3. Acquire the Vocabulary
We brushed on it earlier, but Jamaicans commonly use different words for slang. You should try to learn as many of these as possible to make your accent natural. There are some general rules to follow for this that make learning the way they talk easier. Use “mon” liberally, for instance. Jamaicans use double negatives very often, as they are considered acceptable in their vocabulary.
Natural Jamaicans typically repeat words for emphasis, as well as to compare things. You can also try adding words like “breddah” and “eeh” to your vocabulary. The word “mon” should be used often to refer to any person.
4. Work on Pronunciation
Jamaicans pronounce their words differently, and that’s what helps form the Jamaican accent we hear. While it certainly takes some practice to learn how to do a Jamaican accent correctly, there are a few tricks to get you started on the right pronunciation. You should also try listening to a natural Jamaican accent to learn how to use the correct highs and lows of your voice when you annunciate words.
Do not pronounce a “h” that you would see in an English word. “Thanks” turns into “tanks” and “three” turns into “tree.” Also, “th” in English words is often pronounced with a “d” sound. For instance, “them” would become “dem” and “that” would become “dat.”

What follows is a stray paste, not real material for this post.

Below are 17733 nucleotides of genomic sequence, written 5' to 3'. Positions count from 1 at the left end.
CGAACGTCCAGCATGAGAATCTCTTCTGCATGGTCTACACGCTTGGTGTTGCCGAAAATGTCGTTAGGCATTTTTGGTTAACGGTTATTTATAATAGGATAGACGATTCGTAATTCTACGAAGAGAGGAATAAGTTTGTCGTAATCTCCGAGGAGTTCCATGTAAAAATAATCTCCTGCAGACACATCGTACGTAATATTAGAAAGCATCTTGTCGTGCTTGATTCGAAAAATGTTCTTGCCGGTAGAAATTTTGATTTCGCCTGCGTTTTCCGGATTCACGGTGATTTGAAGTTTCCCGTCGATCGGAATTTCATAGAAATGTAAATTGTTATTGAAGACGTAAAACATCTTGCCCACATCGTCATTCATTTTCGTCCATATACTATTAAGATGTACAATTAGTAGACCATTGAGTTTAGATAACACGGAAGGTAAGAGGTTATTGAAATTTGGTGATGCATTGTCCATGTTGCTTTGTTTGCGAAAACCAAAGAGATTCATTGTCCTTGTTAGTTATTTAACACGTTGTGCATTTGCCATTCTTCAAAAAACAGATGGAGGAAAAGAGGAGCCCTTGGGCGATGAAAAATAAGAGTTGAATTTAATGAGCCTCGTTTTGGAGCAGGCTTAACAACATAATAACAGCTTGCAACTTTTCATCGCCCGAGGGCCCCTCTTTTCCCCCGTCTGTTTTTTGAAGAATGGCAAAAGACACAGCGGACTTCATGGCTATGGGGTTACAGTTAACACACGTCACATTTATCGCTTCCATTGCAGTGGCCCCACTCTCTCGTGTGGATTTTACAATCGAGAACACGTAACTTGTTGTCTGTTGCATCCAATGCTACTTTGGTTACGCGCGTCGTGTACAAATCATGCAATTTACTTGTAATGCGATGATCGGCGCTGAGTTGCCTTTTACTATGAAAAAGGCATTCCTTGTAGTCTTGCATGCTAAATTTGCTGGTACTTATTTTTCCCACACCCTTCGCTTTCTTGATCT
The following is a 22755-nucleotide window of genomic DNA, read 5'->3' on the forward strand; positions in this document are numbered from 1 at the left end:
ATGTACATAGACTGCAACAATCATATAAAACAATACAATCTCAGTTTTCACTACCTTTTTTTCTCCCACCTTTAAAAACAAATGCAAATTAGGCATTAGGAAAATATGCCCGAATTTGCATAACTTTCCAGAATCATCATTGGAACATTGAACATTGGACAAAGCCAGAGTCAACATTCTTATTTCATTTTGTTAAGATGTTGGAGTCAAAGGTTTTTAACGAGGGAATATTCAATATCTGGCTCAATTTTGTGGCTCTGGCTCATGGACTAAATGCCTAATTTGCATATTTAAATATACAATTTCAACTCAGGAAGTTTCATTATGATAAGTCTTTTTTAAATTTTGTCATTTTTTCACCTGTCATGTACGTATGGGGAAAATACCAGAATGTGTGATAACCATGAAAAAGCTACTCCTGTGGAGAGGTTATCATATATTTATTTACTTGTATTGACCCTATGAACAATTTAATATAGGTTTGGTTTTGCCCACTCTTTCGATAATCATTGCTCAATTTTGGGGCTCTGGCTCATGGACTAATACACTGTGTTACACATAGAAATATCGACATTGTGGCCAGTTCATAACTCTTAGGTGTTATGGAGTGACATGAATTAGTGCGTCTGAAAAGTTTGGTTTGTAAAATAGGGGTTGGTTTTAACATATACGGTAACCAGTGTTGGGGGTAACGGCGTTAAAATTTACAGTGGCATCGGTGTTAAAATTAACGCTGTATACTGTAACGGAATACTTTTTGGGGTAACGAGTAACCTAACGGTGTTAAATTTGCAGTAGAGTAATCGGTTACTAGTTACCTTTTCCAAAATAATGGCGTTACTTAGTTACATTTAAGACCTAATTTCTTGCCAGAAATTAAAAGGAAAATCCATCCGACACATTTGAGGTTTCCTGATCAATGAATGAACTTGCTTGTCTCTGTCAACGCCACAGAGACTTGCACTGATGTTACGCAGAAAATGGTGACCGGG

5. Start Compounding Words
Another common occurrence in a Jamaican accent is the use of compound words. Very often, Jamaicans will use compound or extended words for more simplified words; much like slang. Instead of saying “eye,” you would say “eye ball” and instead of saying boy, you may say “boy child.”
An easy way to practice doing this is just to consciously think of your words before you say them. If you can break your vocabulary down into two or more words, even if it makes it longer, it may sound more natural to your Jamaican accent. “Nostrils” can be “nose hole,” “tears” could be “eye water,” and the “sole” of the foot could be called “foot bottom.”
6. Begin Breaking It Down